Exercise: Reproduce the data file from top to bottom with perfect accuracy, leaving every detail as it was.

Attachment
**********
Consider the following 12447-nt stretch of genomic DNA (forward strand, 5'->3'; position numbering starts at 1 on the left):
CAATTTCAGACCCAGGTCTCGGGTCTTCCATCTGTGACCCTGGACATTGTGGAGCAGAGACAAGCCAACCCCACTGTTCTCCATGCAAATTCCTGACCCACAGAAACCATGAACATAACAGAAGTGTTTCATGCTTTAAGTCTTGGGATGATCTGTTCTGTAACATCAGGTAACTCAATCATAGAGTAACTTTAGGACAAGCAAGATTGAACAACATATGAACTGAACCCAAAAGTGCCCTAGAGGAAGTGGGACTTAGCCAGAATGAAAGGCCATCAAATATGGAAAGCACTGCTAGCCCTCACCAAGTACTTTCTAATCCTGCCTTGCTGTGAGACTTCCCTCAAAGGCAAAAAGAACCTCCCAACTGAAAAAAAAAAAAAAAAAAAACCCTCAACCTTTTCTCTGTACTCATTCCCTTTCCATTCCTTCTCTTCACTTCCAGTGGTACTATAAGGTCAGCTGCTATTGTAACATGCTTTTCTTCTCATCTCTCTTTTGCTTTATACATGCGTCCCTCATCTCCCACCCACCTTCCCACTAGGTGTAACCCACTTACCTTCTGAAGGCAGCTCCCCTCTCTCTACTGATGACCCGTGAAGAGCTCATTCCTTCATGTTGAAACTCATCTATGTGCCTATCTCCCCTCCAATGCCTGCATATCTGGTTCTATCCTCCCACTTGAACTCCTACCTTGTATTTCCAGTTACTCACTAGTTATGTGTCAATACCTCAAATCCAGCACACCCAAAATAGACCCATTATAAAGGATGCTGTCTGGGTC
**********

Consider the following 12447-nt stretch of genomic DNA (forward strand, 5'->3'; position numbering starts at 1 on the left):
CAATTTCAGACCCAGGTCTCGGGTCTTCCATCTGTGACCCTGGACATTGTGGAGCAGAGACAAGCCAACCCCACTGTTCTCCATGCAAATTCCTGACCCACAGAAACCATGAACATAACAGAAGTGTTTCATGCTTTAAGTCTTGGGATGATCTGTTCTGTAACATCAGGTAACTCAATCATAGAGTAACTTTAGGACAAGCAAGATTGAACAACATATGAACTGAACCCAAAAGTGCCCTAGAGGAAGTGGGACTTAGCCAGAATGAAAGGCCATCAAATATGGAAAGCACTGCTAGCCCTCACCAAGTACTTTCTAATCCTGCCTTGCTGTGAGACTTCCCTCAAAGGCAAAAAGAACCTCCCAACTGAAAAAAAAAAAAAAAAAAAACCCTCAACCTTTTCTCTGTACTCATTCCCTTTCCATTCCTTCTCTTCACTTCCAGTGGTACTATAAGGTCAGCTGCTATTGTAACATGCTTTTCTTCTCATCTCTCTTTTGCTTTATACATGCGTCCCTCATCTCCCACCCACCTTCCCACTAGGTGTAACCCACTTACCTTCTGAAGGCAGCTCCCCTCTCTCTACTGATGACCCGTGAAGAGCTCATTCCTTCATGTTGAAACTCATCTATGTGCCTATCTCCCCTCCAATGCCTGCATATCTGGTTCTATCCTCCCACTTGAACTCCTACCTTGTATTTCCAGTTACTCACTAGTTATGTGTCAATACCTCAAATCCAGCACACCCAAAATAGACCCATTATAAAGGATGCTGTCTGGGTC